The new report “Open Data and Political Integrity in the Nordic Region” published by Transparency International Latvia shows that, in Latvia and other countries in the Nordic region, most of the essential data for political integrity are neither available nor in open access. This has made it difficult to shed a light on the links between business and politics across the region, limiting law enforcement’s capacity to prevent conflict of interest and crack down on political corruption.

The report is the outcome of the project “Building a Nordic Open Data Ecosystem for Anti-Corruption”, funded by the Nordic Council of Ministers and implemented by Transparency International Latvia in cooperation with Transparency International Lithuania and Open Knowledge Sweden.

Click on the image below to download the report


.The report shows that among 24 available datasets in seven countries, only 7 of them are available as open data. In Latvia, only the Public Procurement Register is available in open format. Other important datasets for the implementation of KNAB’s national anti-corruption strategy, such as State Revenue Service’s interest and asset declarations register and KNAB’s political financing database, though publicly available, are not machine-readable nor downloadable. Lobbying remains an area of major concern across the region, as it remains unregulated in all countries except Lithuania.

Our report has also found that the Open Government Partnership has had a limited impact on data disclosure in the areas under study. While most of the commitments have not been ambitious enough, others failed to achieve the expected impact, due to lack of resources and political will. This has resulted in missed opportunities, as there is ample evidence of successful initiatives in Europe and beyond.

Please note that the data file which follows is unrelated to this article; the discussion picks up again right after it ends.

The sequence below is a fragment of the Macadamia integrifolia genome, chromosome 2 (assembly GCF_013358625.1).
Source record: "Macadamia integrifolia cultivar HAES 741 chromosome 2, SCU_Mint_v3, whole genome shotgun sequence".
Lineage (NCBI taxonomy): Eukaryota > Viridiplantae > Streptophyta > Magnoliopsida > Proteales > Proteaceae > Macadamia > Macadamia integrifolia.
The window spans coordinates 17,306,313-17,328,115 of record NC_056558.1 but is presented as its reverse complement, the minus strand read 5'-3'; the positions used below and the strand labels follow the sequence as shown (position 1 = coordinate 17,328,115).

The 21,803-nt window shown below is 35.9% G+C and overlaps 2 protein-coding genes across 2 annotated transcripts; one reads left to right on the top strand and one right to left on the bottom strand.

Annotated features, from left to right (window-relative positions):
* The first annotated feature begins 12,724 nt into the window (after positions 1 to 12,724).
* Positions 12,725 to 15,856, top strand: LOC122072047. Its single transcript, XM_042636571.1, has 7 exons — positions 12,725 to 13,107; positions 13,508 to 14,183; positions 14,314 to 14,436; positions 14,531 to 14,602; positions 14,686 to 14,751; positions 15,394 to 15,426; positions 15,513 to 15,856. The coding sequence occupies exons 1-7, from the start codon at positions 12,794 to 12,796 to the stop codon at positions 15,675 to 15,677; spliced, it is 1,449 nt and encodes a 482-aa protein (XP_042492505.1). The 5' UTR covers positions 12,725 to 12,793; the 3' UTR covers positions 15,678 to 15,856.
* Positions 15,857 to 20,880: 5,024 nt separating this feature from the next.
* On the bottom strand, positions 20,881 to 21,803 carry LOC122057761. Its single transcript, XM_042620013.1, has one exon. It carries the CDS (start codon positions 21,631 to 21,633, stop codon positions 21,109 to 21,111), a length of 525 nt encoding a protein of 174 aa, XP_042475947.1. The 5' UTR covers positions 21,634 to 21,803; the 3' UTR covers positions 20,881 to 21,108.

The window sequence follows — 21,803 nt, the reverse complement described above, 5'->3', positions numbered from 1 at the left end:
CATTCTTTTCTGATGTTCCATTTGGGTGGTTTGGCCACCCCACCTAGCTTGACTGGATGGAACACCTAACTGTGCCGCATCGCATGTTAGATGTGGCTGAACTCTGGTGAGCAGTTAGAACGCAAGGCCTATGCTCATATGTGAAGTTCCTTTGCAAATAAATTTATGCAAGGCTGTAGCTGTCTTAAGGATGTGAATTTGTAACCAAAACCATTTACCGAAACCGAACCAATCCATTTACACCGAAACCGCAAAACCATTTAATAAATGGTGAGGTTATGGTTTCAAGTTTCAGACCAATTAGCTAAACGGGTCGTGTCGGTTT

At the same time, there is evidence of best practices and promising opportunities for shared progress across the region, which Latvia could benefit from. For example, Estonia, Finland, Lithuania and Norway all publish political financing data in open format, while Denmark is one of the few countries globally that has an open beneficial ownership register. At the same times, initiatives such as Delna and Datu Skola’s anti-corruption hackathon have shown that collaboration with journalists and civil society can lead to important results.


Based on the findings of the report, we call on governments to aim for a better integration of open data in their strategies, policies and practices for addressing political integrity, through the establishment of data governance frameworks in the areas assessed in this study. Such frameworks should include mechanisms for assessing data demand and supply, prioritise data disclosure and favour co-creation with potential users. In particular, government should:

  • Complement their existing legislative frameworks on political integrity with comprehensive regulation on lobbying, including a comprehensive definition of lobbyists and lobbying acts, an open register with information on lobbyists and their activities, and a body tasked with enforcing the law and monitoring risks.
  • Improve the quality of data on political financing, ensuring that these datasets are interoperable with other important registers (i.e. company and public procurement) at the national and regional level. Given the absence of regulation on lobbying, transparency of political financing data becomes even more important to monitor the influence of private money on politics and detect individuals and companies that are paying to get political access or spot collusion in the allocation of procurement contracts.
  • Provide information on MPs and top-level officials’ interest and asset disclosures as open data.This data is fundamental to spot conflict of interest and illicit enrichment by politicians. Some of the most prominent recent scandals in the region might have been prevented if it was available. In addition, countries should ensure that monitoring institutions have adequate resources, capacity and independence to verify the accuracy of declaration and enforce sanctions.